When I was a teen, I recall having the Cadillac of insurance plans. We could go to any doctor, hospital, or pharmacy and wave our insurance card around like it was an American Express black card. Everything was covered. In fact, I remember going to the pharmacy one day to pick up a prescription and being told that I owed a co-pay of fifty cents.
"What?" I exclaimed. "There must be an error with your system; I don't have a copay," I told the pharmacist. My mother later confirmed that our insurance company did, in fact, raise our zero dollar copay to fifty cents.
"What a shame," I thought, and, "What is this world coming to?"
If I would have known then what I know now about the future of health care insurance and reimbursement, I can't say for certain if I still would have pursued a career as a physician.
With few exceptions, there are no more "Cadillac" insurance plans, not even the "Platinum" Marketplace plan. A recent NPR blog noted that most Marketplace plans in New York don't even have out-of-network coverage.
And for the millions of people who are stuck with such restrictive plans, other recent articles have illustrated that it's nearly impossible for the insured to know if a physician is in their network and if their services will be covered before they are actually billed.
Insurance companies have adopted ambiguous terms, such as HMO, PPO, co-pay, co-insurance, deductible, in-network, out-of-network, tier 1, tier 2, tier 3, and so on. And if you're lucky enough to figure out what is covered, you still have to address the issue of where and when it will be covered. Is it only covered for a particular physician, lab, hospital or pharmacy? Is it covered now, or only after you pay your co-insurance, deductible, and/or co-pay?
I recently had a conversation with a patient who expressed frustration that their specialist didn't advise them that they would be responsible for the charges of a specific test that was ordered. "I expected him and his staff to know what my plan would and would not cover," he said.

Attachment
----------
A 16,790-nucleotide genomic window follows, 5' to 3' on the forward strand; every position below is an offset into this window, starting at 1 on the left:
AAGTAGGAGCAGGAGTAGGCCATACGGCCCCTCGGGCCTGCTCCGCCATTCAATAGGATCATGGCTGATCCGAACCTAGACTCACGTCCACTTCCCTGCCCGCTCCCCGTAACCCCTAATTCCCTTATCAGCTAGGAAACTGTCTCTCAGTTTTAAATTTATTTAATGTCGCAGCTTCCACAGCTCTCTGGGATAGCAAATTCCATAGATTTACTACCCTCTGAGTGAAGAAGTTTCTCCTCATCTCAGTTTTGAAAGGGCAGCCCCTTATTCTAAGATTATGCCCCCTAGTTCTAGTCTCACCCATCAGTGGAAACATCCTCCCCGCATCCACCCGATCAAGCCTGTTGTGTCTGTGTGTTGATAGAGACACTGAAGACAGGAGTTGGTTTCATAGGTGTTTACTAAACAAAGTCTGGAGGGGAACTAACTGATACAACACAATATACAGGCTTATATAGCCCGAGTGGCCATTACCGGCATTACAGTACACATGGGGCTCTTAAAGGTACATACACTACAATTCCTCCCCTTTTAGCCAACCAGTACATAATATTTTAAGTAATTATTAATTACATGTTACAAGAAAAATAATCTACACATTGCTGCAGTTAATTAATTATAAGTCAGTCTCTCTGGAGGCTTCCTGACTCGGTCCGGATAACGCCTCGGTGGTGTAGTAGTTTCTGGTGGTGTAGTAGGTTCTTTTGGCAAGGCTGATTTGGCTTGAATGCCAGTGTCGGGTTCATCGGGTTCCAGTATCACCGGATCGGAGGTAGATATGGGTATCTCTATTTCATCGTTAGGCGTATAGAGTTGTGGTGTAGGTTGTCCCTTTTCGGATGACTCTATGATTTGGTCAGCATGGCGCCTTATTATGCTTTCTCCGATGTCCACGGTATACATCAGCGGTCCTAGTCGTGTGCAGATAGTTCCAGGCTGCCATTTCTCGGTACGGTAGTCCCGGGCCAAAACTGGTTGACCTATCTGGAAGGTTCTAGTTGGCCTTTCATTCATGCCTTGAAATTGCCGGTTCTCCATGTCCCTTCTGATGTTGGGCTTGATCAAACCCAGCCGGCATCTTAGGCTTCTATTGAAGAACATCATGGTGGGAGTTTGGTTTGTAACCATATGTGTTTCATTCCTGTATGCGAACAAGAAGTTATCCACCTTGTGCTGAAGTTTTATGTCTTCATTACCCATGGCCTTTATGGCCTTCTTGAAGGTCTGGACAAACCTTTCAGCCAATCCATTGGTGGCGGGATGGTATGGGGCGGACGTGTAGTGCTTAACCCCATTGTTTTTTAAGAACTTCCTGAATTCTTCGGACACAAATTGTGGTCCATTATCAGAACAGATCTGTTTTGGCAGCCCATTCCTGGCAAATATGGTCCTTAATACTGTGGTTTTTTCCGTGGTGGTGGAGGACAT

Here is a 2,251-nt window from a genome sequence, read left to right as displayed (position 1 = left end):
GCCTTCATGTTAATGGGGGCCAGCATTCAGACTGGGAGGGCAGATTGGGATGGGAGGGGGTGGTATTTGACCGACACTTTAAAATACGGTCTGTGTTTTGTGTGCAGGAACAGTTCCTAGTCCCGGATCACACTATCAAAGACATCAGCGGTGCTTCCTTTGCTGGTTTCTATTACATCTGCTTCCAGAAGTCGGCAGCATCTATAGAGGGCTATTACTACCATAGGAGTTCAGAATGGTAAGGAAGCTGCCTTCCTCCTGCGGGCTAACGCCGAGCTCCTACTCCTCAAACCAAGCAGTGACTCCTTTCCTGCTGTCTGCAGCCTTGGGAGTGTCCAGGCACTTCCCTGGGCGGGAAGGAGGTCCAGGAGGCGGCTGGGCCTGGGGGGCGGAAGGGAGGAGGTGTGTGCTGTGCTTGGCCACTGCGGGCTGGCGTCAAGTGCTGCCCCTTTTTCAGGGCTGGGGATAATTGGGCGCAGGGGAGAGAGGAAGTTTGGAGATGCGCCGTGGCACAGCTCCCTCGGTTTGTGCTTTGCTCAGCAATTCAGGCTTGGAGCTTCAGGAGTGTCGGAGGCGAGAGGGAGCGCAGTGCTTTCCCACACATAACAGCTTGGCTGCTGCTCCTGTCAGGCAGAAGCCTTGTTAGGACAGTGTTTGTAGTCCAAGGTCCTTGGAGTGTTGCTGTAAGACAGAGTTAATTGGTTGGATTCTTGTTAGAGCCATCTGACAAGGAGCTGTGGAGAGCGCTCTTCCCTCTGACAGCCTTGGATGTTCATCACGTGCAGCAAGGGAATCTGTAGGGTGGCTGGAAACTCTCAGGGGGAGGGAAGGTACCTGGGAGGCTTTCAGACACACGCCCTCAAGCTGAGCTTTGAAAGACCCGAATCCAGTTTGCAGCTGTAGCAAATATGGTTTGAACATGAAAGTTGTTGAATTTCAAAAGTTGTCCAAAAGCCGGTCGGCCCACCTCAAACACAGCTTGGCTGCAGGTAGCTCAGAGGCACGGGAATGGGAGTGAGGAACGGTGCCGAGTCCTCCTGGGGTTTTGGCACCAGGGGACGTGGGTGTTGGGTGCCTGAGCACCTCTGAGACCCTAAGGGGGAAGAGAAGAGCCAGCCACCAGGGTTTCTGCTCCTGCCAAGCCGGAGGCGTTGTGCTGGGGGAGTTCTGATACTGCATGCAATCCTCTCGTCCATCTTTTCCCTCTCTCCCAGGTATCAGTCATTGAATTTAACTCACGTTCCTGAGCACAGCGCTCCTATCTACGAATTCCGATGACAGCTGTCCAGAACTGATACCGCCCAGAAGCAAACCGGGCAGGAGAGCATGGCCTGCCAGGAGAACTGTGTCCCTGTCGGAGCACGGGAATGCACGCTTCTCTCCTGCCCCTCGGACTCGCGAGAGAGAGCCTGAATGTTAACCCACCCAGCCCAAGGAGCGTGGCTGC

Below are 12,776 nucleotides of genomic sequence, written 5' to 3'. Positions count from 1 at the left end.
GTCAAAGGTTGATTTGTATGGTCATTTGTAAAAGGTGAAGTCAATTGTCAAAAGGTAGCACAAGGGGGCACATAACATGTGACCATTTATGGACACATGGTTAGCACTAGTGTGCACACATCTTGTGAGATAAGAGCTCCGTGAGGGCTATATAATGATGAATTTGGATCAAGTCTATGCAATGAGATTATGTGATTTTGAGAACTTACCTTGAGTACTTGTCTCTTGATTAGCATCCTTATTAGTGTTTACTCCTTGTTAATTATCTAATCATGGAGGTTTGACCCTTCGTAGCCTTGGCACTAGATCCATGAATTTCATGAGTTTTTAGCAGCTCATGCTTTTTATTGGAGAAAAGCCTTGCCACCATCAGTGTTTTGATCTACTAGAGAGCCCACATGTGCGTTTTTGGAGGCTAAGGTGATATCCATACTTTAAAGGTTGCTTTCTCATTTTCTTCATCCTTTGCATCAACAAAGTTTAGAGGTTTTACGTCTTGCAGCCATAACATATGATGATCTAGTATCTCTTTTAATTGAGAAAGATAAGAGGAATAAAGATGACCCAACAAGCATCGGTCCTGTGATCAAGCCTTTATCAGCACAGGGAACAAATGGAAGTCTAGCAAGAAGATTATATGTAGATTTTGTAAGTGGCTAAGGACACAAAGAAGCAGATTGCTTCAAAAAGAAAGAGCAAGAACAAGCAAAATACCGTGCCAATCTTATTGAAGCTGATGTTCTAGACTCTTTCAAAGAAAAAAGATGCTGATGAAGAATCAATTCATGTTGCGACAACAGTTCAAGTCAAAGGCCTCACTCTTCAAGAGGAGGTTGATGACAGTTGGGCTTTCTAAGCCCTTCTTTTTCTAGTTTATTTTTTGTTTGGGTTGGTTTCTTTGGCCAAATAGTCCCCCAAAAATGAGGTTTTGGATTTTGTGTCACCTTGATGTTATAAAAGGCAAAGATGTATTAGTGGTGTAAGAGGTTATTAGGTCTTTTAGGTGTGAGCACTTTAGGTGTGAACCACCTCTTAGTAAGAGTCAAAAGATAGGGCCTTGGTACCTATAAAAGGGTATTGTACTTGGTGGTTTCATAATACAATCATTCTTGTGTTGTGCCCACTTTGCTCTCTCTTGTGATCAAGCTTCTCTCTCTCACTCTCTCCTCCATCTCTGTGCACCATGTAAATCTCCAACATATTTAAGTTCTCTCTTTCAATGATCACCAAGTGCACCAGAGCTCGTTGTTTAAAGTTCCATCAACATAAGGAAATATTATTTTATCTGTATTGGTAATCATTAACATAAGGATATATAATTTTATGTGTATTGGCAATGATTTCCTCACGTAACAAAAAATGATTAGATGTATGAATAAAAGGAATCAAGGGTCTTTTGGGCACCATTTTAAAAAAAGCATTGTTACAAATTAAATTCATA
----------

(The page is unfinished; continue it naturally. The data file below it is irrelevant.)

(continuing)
As a physician who has dealt first-hand with insurance reimbursement and verification for my own private practice for over four years, I knew that as reasonable of a request that this may sound, it was an exceptionally difficult task for any physician or physician's office to accomplish.
I expressed my sincerest apologies that he incurred unexpected costs from the test that his specialist ordered. But, I also offered that it would be impossible for any physician to know what tests would be covered by his insurance with absolute certainty.
For example, if a physician sees hundreds of patients a week, each of those patients would have a different insurance plan. Even if the plans were obtained from the same insurance company, the details of each individual plan are going to vary for every person. If you multiply these hundreds of patients by the thousands of possible labs and tests that physicians order, it becomes easier to see our conundrum.
Although I agreed that the office could have at least warned him to verify with his insurance company if the test would be covered, ultimately his insurance was a contract between him and his insurance company. We, as healthcare providers, can't keep up with the individual details of every patient's insurance plan.
So when a patient asks, "Will this be covered?" unfortunately, the answer may sound like, "Your insurance, your problem." This is not because physicians are insensitive to each individual's financial situation; it's simply because there is no transparency in healthcare costs. This is by design. Insurance companies do not want to pay. By keeping the details of coverage confusing and vague, they are able to pass more costs onto you.
It was recently reported that over 16 million people gained health insurance through the Affordable Care Act. To be sure, we have accomplished a tremendous feat by creating a heroic drop in the number of uninsured people in the United States. But I must ask, "Now that we have more health insurance, when will we have better health insurance?"